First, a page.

Ethan Brown needed a score of 446 to pass Indiana’s new third grade reading test. But last month, he found out he’d scored a 443.
“I started crying and telling myself I was stupid because I didn’t pass that test,” Ethan, 9, remembers.
Ethan, a third grader at Webb Elementary School in Franklin, has trouble focusing sometimes and takes medicine for ADHD.
—Jamie Abbett, Franklin parent
But because he’s not an English language learner or a special education student, Ethan must pass his retake this summer. If he doesn’t, state policy requires he take all statewide tests as a third grader next year.
In other words, in all likelihood, he won’t advance to fourth grade if he doesn’t pass the IREAD-3 this summer.
“I want to move on. I don’t want to be stuck in third grade. I don’t want to be held back. I want to go on to the next grade,” Ethan says.
But what happens to Ethan next year is still, to a degree, an open question. The state points to areas of the new policy that give local districts options in deciding what to do with students like Ethan, should he not pass again.
Teachers and district officials, though, say they still feel as though the new policy limits their ability to decide what’s best for the students who fail the IREAD-3.
Hands Tied Or Hands Freed?
Indiana’s new policy is rooted in the idea that schools must identify the students who need the most help with their reading skills. Once identified, teachers can then step in to provide specialized or one-on-one reading instruction or, “as a last resort,” hold the student back.
State superintendent Tony Bennett says third graders who cannot read need help, or they’re likely to lag behind their peers for the rest of their academic careers.
“We have to stop lying to children,” Bennett told reporters at a press conference in his statehouse office on May 15. “This involves having hard conversations with children and their parents.”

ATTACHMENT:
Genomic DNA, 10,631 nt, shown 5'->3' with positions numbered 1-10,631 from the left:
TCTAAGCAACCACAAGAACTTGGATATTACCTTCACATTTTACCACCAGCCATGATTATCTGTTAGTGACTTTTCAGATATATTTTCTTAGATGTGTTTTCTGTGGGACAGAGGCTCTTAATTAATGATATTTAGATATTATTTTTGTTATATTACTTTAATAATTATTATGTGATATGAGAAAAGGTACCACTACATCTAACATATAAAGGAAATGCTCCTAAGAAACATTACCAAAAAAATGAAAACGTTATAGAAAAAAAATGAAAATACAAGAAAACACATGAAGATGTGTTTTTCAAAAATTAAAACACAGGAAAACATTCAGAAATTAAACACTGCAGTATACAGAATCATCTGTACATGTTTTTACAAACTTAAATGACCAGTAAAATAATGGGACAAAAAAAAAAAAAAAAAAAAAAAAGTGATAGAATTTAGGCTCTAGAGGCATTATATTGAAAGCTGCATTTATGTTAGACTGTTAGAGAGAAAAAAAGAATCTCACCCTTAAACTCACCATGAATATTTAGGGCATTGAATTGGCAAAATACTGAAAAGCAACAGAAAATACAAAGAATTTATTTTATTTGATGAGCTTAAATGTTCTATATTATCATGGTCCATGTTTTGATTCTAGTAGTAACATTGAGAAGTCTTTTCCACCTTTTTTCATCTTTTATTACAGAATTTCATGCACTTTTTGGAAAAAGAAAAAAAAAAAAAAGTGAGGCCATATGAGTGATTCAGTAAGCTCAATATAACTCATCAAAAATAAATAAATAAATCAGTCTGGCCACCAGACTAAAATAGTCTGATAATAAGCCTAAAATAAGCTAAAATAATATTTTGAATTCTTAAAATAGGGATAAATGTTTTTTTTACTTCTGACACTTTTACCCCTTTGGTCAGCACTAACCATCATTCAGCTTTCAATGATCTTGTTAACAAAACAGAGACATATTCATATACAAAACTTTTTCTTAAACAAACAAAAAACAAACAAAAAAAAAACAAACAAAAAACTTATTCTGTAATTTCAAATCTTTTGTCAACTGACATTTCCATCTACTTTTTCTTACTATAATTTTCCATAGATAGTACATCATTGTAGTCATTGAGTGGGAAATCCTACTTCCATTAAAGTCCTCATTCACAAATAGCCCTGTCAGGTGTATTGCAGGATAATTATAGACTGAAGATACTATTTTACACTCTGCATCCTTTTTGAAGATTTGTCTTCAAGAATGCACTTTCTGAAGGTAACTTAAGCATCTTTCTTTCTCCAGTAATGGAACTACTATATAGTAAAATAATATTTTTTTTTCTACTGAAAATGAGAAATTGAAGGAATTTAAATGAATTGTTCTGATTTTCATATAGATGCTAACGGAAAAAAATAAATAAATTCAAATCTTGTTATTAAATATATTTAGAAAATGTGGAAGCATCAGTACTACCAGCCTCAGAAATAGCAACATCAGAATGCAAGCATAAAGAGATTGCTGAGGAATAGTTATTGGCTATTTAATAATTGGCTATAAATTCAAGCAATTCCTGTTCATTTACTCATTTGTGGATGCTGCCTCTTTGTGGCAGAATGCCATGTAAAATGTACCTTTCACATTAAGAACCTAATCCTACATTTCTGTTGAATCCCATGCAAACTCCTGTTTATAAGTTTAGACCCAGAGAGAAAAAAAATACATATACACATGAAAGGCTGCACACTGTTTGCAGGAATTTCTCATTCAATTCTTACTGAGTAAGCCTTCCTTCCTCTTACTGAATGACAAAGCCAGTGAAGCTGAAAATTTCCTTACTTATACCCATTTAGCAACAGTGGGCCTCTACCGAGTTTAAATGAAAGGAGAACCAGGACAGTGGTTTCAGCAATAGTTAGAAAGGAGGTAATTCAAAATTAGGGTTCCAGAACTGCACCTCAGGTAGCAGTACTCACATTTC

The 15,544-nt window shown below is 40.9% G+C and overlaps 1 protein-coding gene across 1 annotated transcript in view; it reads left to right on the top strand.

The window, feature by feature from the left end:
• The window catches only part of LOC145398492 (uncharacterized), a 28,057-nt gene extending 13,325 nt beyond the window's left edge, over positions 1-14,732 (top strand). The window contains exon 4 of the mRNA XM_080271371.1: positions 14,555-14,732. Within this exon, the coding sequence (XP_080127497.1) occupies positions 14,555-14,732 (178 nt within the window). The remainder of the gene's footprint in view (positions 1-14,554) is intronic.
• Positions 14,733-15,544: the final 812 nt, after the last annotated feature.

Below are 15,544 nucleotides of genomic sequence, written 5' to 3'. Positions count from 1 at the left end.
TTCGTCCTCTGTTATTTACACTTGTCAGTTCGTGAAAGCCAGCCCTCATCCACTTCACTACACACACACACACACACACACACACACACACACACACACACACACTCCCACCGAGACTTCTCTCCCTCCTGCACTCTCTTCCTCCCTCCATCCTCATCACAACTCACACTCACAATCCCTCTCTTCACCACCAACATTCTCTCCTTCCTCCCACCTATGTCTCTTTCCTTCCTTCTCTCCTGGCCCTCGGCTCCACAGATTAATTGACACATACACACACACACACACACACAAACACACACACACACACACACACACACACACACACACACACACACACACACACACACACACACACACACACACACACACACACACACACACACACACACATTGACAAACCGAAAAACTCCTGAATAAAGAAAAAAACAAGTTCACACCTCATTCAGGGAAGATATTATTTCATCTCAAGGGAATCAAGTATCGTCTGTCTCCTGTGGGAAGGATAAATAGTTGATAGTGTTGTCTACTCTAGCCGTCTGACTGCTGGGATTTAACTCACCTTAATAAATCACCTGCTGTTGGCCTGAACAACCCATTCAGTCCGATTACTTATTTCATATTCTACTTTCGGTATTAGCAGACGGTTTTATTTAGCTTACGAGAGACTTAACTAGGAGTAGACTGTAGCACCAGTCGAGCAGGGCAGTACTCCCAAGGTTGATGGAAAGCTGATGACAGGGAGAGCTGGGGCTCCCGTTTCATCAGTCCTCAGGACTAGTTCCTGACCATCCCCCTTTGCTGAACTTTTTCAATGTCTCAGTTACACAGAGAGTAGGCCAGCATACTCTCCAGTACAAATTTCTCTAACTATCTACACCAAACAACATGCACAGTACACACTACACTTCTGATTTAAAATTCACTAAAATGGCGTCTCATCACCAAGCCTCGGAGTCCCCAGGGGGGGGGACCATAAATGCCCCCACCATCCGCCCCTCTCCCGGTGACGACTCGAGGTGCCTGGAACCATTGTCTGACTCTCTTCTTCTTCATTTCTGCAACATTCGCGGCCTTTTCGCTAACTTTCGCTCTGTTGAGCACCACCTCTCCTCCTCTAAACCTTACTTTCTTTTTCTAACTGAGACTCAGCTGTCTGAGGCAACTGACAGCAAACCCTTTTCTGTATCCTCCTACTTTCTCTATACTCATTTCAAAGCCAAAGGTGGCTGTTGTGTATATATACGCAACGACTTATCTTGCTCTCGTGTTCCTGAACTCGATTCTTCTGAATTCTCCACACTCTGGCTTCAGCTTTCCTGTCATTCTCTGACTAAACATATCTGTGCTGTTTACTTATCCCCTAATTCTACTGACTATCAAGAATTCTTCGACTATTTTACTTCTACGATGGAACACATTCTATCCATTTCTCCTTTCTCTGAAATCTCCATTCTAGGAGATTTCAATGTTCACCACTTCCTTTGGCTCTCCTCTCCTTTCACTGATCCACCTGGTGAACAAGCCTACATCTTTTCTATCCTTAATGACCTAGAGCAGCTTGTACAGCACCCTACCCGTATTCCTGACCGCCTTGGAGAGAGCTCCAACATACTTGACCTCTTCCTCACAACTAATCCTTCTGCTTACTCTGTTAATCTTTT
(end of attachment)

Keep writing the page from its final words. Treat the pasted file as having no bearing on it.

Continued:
The policy does allow schools to handle retention in different ways. Students who do not pass the IREAD-3 could theoretically be educated in a blended Grade 3-4 classroom, or attend subjects other than reading in a fourth grade classroom.
But even state officials say these scenarios are unlikely. The best way for a student to prepare for a third grade statewide test, many educators say, is to spend a year in a third grade classroom.
Franklin Community Schools curriculum Deb Brown-Nally says the state’s tough line on reading has limited the authority of educators in her district to make decisions. She tells StateImpact her district has had processes in place to handle a struggling student since before the state implemented the new policy:
I believe the philosophy behind all this is very valid and very good. We don’t want to send kids on who aren’t ready, but my experiences at Franklin Community Schools is that we haven’t done that. We’ve tried to provide intervention programs at the outset. We’ve had the hard conversations. We have retained kids. But I like to believe the professionals are making the decision along with the parents — who know the child better than anybody — they’re making that decision together, rather than a one-day, one-hour test.
Retention As Intervention